SEE IT: Left-wing senators cheer on Starbucks workers striking at over 100 stores

Starbucks Strikes
Workers picket outside a strike closed Starbucks store, Thursday, Nov. 17, 2022, in Boston. Starbucks workers at more than 100 U.S. stores went on strike Thursday in what would be the largest labor action since a campaign to unionize the company’s stores began late last year. (AP Photo/Charles Krupa) Charles Krupa/AP

SEE IT: Left-wing senators cheer on Starbucks workers striking at over 100 stores

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On Starbucks’s famous Red Cup Day on Thursday, workers at more than 100 stores across the U.S. striked, seeking better pay, scheduling, and more staffing.

Among those cheering the workers on were Sen. Bernie Sanders (I-VT) and Senator-elect John Fetterman (D-PA).

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Workers at the coffee shop across the country began striking on a particularly busy day for Starbucks. Red Cup Day allows customers to get a limited-edition reusable red cup with their order.

Dubbing the strike the “Red Cup Rebellion,” Starbucks Workers United released a map including all participating locations.

https://twitter.com/SBWorkersUnited/status/1593182315953491970?s=20&t=1YdaEvBIaDB0vxZ58AWDaw

“I’m proud to stand with Starbucks workers on strike today across the country. CEO Howard Schultz is illegally union busting and firing workers for organizing. Mr. Schultz, it is time to recognize the stores that unionized and negotiate with workers in good faith. #RedCupRebellion,” wrote Sanders.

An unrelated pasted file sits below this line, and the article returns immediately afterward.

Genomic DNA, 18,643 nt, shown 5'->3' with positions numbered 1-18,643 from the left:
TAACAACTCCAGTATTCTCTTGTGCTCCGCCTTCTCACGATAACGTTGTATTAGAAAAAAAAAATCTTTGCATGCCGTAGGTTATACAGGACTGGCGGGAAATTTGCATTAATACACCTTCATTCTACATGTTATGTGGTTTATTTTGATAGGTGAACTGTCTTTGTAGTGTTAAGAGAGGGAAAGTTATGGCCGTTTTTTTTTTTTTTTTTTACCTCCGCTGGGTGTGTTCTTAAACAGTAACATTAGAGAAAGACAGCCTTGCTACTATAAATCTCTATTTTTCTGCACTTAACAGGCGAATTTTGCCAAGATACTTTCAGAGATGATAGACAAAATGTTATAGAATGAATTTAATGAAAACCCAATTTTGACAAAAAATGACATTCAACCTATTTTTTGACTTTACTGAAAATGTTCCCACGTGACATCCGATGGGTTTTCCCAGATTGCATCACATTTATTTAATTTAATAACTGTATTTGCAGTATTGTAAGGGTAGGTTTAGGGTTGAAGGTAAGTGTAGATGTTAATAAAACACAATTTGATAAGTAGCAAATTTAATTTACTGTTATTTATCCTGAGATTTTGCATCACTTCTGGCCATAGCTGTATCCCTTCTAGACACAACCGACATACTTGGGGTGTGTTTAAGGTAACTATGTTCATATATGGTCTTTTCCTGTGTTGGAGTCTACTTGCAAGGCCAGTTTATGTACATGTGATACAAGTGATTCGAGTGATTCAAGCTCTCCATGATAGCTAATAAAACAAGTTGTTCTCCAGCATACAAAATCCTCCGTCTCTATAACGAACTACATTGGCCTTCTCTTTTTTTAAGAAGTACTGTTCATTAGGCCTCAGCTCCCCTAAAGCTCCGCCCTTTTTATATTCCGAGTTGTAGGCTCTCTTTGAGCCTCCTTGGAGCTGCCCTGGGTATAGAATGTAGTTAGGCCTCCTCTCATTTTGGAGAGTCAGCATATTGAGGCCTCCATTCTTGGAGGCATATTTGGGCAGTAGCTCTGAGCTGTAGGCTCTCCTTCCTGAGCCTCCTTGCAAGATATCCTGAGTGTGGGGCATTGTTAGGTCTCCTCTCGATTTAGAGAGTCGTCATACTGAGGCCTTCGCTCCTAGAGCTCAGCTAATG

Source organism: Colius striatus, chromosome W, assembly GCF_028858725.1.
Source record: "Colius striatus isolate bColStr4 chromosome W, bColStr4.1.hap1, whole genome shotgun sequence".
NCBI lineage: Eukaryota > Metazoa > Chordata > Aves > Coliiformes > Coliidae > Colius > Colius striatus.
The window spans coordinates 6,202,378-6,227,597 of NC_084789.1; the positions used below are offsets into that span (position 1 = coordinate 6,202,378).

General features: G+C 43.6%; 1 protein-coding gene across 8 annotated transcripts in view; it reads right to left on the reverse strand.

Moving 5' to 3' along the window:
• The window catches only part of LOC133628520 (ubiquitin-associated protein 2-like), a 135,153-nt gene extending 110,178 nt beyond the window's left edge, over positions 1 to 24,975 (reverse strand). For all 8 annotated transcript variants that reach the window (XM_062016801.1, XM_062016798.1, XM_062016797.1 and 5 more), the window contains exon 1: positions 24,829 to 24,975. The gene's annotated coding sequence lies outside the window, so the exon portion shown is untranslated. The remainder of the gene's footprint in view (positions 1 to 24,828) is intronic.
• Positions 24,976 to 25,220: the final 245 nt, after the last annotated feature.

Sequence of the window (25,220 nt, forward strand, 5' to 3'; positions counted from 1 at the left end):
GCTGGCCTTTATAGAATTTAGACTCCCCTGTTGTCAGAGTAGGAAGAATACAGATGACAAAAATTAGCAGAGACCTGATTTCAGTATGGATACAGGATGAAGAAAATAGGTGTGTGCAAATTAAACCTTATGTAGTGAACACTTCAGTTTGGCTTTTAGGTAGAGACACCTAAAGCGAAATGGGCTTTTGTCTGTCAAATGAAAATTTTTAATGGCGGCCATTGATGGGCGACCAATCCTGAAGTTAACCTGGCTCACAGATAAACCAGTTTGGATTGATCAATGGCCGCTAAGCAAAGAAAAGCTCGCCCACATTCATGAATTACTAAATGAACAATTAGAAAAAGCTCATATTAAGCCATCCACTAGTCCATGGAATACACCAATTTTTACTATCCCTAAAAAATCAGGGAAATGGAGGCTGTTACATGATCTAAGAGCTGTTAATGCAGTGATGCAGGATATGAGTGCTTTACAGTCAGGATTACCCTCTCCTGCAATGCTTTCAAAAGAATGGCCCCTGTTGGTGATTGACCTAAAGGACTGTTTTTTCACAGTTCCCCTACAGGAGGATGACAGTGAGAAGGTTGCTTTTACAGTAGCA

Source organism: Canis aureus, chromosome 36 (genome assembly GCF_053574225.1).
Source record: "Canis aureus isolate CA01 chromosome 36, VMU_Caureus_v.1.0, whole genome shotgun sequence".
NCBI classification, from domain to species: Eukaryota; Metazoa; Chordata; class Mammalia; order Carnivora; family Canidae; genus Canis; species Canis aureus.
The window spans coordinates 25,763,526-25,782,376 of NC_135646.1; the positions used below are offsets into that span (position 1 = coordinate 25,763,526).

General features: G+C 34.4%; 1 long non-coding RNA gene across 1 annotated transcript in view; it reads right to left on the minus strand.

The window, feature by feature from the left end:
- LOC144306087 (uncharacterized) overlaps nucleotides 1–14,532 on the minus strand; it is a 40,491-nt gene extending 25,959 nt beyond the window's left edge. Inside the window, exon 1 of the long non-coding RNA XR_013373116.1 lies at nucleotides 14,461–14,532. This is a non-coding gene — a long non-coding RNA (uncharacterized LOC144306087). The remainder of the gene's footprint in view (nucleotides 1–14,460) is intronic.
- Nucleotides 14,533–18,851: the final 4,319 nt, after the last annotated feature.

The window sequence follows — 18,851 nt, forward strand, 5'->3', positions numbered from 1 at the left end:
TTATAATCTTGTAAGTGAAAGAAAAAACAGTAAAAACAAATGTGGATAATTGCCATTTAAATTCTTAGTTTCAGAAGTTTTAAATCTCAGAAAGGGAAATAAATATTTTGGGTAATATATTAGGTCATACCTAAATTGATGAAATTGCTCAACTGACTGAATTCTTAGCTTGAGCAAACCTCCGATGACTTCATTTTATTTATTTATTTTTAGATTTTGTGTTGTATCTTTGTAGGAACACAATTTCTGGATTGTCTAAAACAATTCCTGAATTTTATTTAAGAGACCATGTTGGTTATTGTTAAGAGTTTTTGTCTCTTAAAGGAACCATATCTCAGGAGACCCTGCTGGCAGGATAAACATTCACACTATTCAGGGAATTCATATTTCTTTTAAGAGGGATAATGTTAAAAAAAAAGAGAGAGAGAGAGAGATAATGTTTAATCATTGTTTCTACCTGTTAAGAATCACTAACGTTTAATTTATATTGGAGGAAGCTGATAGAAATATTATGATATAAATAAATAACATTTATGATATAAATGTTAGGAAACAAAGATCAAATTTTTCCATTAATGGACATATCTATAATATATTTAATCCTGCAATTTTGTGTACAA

https://twitter.com/BernieSanders/status/1593214815152898054?s=20&t=1YdaEvBIaDB0vxZ58AWDaw

Fetterman also pledged solidarity, tweeting “I am proud to give my full support to these workers standing up against @Starbucks‘ disgusting union-busting tactics.”

https://twitter.com/JohnFetterman/status/1593274058585538562?s=20&t=1YdaEvBIaDB0vxZ58AWDaw

In a statement to the Washington Examiner, Starbucks said, “We are aware that union demonstrations are scheduled at a small number of our U.S. company-owned stores,” adding that “we respect their right to engage in lawful protest activity — though our focus has been, and continues to be, on uplifting the Starbucks experience for our partners and customers.”

“In those stores where partners have elected union representation, we have been willing and continue to urge the union to meet us at the bargaining table to move the process forward in good faith,” it explained.

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Photos and videos posted to social media show Starbucks workers in various cities protesting outside the store. Some are holding signs, while others have special red cups distributed by the union. One location even brought a giant inflatable rat to participate.

https://twitter.com/PhillyDSA/status/1593255417748283392?s=20&t=1YdaEvBIaDB0vxZ58AWDaw

In October, Starbucks reported filing 22 charges against the union for failing to negotiate in good faith. “It was our sincere hope that the issue would be resolved swiftly, and we could begin bargaining. Unfortunately, Workers United representatives continued to thwart NLRB rules throughout the week, resulting in extensive and wholly unnecessary delays that negatively affect our partners,” it said in a blog post.

© 2022 Washington Examiner

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